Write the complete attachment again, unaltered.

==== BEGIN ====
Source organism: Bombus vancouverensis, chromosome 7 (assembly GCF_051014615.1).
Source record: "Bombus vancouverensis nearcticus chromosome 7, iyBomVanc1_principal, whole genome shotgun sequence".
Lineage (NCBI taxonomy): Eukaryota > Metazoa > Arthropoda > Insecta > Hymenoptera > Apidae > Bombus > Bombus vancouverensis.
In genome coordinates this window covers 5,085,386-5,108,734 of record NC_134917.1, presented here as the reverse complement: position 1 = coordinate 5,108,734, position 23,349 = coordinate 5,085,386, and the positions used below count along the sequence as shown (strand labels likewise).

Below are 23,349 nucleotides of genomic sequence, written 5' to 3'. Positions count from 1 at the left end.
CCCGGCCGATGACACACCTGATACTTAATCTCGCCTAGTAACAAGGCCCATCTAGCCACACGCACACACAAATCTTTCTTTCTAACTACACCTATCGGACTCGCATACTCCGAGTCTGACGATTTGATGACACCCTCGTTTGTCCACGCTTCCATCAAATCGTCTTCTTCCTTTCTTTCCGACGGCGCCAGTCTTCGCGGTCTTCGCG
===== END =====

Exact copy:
Source organism: Bombus vancouverensis, chromosome 7 (assembly GCF_051014615.1).
Source record: "Bombus vancouverensis nearcticus chromosome 7, iyBomVanc1_principal, whole genome shotgun sequence".
Lineage (NCBI taxonomy): Eukaryota > Metazoa > Arthropoda > Insecta > Hymenoptera > Apidae > Bombus > Bombus vancouverensis.
In genome coordinates this window covers 5,085,386-5,108,734 of record NC_134917.1, presented here as the reverse complement: position 1 = coordinate 5,108,734, position 23,349 = coordinate 5,085,386, and the positions used below count along the sequence as shown (strand labels likewise).

Below are 23,349 nucleotides of genomic sequence, written 5' to 3'. Positions count from 1 at the left end.
CCCGGCCGATGACACACCTGATACTTAATCTCGCCTAGTAACAAGGCCCATCTAGCCACACGCACACACAAATCTTTCTTTCTAACTACACCTATCGGACTCGCATACTCCGAGTCTGACGATTTGATGACACCCTCGTTTGTCCACGCTTCCATCAAATCGTCTTCTTCCTTTCTTTCCGACGGCGCCAGTCTTCGCGGTCTTCGCG